Mysteries in Media Vol. 3: An “Evil Woman” in the “House of the Rising Sun”

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Evil Woman, House of the Rising Sun

Often, when we watch movies, read books, or listen to songs with a story, there is a clear protagonist and antagonist. We like to know who to root for and who to root against. It helps us, as consumers of media, identify with the people we should identify. Yet, I have found that sometimes the most interesting stories are the ones in which the line between hero and villain isn’t so clear. This is why shows like Breaking Bad and Dexter are so compelling. We like to root for the person we feel we should be rooting for, even if they aren’t doing the right thing. I find, however, that we can gain a whole new depth to the piece of media if we take a step back and look at it from a new perspective.

I have recently done this with one of my “old people” songs, “Evil Woman” by Electric Light Orchestra. The song, when you first listen to it (or have been listening to it for years like me), seems fairly cut and dry. The narrator is singing about an “evil woman” who hurt him. She has been moving from town to town, seducing men for their money. Her tricks have apparently lost their magic, and she finds herself with “no place left to go,” because she has alienated everyone in the area where they live. This is pretty by-the-book as the narrator feels vindicated because she got what she deserved, in his view. I have recently begun to take issue with my own view of this song.

I don’t think all of the awful things that have happened to her are what she deserves. Throughout “Evil Woman,” the singer literally mocks this person for all of the suffering she experiences. He says, “It’s so good that you’re feeling pain” and “ha ha woman what you gonna do / you destroyed all the virtues that the Lord gave you.” I don’t think this woman’s actions are morally defensible either, but the narrator seems to be lowering himself to her level by taking pleasure in her pain.



This sort of retribution is going much too far for the narrator to be solely a sympathetic character. The good guys or protagonists are supposed to take the high road. If this person is going to invoke a deity to do her ill, he should play by his own rules. I haven’t spent a lot of time in church (thank God), but I’ve seen enough movies involving religion to know a few things. This guy has clearly heard the phrase “Turn the other cheek” and “Forgive as the Lord forgave you.” It doesn’t sound like he is doing any of those things. If the woman in the song is evil, then so is this guy. I would say to call the song “Evil People,” but it wouldn’t be nearly as catchy.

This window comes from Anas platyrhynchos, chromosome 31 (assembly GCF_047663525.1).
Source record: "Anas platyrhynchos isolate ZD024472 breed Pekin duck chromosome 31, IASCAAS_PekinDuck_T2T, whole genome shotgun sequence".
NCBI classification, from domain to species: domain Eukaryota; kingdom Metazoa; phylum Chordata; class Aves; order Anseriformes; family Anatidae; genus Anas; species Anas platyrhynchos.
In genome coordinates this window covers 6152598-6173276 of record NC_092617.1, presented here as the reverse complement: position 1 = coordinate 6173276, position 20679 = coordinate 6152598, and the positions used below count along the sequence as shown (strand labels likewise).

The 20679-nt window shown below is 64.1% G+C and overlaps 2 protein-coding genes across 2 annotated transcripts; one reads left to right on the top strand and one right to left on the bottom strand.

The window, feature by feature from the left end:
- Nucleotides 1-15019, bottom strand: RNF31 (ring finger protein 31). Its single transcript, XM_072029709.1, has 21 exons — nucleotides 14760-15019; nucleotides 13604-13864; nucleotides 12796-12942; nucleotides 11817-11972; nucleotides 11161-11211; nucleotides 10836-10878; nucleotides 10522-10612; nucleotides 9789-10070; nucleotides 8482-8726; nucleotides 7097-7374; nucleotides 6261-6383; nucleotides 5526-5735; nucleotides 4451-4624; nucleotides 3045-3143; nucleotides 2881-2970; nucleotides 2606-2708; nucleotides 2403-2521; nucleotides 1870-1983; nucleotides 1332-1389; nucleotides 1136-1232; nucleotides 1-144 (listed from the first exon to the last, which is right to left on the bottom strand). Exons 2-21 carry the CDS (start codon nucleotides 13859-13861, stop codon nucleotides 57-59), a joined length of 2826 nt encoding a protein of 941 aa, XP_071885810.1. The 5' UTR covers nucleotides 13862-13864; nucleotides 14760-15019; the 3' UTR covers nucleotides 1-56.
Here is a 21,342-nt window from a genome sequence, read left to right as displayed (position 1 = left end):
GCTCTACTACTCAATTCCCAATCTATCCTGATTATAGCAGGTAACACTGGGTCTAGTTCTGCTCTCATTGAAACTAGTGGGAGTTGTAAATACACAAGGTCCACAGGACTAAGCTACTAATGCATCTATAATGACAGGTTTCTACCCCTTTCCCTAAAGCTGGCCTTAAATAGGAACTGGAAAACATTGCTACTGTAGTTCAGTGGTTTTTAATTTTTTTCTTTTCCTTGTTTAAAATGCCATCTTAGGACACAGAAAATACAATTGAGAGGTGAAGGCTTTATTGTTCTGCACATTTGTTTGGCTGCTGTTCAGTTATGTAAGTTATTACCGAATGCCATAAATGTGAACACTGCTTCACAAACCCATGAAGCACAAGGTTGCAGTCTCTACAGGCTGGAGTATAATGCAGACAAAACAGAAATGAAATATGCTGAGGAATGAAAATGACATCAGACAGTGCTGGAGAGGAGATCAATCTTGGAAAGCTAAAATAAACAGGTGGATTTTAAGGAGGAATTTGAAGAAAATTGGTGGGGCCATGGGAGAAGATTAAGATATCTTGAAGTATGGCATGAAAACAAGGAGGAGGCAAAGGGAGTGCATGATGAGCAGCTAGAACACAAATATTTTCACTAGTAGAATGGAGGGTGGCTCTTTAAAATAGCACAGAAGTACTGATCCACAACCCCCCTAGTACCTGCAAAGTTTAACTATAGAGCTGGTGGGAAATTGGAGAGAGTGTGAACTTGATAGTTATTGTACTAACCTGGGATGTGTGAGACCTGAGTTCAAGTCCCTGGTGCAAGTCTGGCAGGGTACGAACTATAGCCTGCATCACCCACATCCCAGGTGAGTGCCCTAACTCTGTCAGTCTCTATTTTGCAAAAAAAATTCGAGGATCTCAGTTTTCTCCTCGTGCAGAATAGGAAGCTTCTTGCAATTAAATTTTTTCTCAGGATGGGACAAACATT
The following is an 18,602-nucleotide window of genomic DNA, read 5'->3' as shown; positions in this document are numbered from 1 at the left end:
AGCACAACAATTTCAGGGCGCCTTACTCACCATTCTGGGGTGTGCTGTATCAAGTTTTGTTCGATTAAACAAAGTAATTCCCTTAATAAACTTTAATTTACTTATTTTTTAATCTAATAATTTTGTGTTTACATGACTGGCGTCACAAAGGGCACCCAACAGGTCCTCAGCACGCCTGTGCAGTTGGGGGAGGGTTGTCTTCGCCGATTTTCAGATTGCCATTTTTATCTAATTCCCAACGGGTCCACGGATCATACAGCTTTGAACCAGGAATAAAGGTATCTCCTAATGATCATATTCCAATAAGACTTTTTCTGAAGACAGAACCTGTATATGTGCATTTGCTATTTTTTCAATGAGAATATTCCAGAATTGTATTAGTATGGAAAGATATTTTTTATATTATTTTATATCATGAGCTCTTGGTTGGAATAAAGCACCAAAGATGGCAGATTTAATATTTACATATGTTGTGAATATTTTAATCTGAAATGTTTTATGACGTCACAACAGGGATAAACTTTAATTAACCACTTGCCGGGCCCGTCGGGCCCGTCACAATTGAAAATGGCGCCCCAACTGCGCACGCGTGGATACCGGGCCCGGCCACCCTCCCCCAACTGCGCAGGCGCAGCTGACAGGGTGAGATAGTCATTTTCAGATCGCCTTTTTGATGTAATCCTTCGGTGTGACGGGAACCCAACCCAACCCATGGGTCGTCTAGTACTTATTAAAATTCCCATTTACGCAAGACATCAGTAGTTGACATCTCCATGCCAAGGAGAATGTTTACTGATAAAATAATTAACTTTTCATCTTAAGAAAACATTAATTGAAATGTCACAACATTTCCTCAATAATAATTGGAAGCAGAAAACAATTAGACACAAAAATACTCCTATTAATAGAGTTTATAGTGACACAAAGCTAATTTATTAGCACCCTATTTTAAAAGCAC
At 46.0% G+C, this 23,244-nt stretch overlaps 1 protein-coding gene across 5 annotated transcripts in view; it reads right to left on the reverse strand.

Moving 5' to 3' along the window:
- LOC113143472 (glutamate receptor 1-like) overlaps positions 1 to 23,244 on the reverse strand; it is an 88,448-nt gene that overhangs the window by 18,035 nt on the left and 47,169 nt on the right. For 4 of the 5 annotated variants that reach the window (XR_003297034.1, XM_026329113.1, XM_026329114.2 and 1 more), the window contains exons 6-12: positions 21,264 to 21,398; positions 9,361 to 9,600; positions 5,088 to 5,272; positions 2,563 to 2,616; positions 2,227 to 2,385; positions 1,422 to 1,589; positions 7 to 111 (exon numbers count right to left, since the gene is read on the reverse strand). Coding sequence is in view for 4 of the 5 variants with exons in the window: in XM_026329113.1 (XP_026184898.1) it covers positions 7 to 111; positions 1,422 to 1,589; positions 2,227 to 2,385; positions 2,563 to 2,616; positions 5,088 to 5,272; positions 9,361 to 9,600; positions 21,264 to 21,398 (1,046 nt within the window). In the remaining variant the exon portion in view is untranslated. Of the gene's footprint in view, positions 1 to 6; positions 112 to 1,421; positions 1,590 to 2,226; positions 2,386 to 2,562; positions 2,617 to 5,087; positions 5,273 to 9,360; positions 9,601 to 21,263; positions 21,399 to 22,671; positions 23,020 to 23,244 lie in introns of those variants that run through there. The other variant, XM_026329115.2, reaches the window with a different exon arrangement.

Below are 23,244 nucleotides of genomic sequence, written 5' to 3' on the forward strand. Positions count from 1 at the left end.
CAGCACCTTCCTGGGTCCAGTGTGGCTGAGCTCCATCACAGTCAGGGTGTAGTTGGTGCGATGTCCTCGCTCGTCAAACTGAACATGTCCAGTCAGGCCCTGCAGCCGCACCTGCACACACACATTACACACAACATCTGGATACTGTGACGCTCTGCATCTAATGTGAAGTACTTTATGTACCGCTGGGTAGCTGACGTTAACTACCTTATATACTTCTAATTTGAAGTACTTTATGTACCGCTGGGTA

On the other hand, there is a character in another song who does bad things, but is a good person. A song I’ve been thinking about more and more is “House of the Rising Sun” by the Animals. I really really like this song. Full disclosure: I first heard this song when ninth-grade me was into the CBS show Supernatural, and one of the episodes (Season 2 Episode 16, “RoadKill,” a fact I definitely didn’t know off of the top of my head) had a ghost that played this song on the radio every time he got close. I have since moved on from that television show, but the song has remained one of my favorites.



But, as always, I believe I have found a new meaning to this song. I think that the song isn’t about a real place in New Orleans. I think it is about a gambling addiction. The singer describes how the House (gambling) has “been the ruin of many a poor boy” because they have gambled all of their money away. The singer admits that his father was a gambler, so it is something he grew up seeing, and it would lend itself to him becoming a gambling addict, too. At the end of the song, the singer has been in a different place for a while, but he has given in and is “goin’ back to New Orleans / To wear that ball and chain” (read: be tied down by his addiction to gambling). He knows that what he is doing is wrong, but he feels a compulsion to do it anyway. He tries to tell others not do what he has done, don’t “spend your lives in sin and misery / in the House of the Rising Sun.” Some might consider this man a sorry sight, giving in to his baser desires, but I think there is admiration due to him. He realizes that he can’t escape this addiction, but he is trying to stop others from suffering a similar fate.

Both of these songs have a hidden message inside of them. The lessons themselves might be cheesy: take the high road and don’t get in over your head, but unlocking them is the point. We might be faced with hidden meanings in our lives everyday, but we won’t know unless we are looking. We can get a different frame of mind if we only take a step back and squint.

Featured Image by Columbia Records

Jacob Schick

Jacob is the assistant arts editor for The Heights. He is from Orlando, FL and yes he does go to Disney often. He is currently trying to watch every movie in existence. You can reach him at schickja@bc.edu

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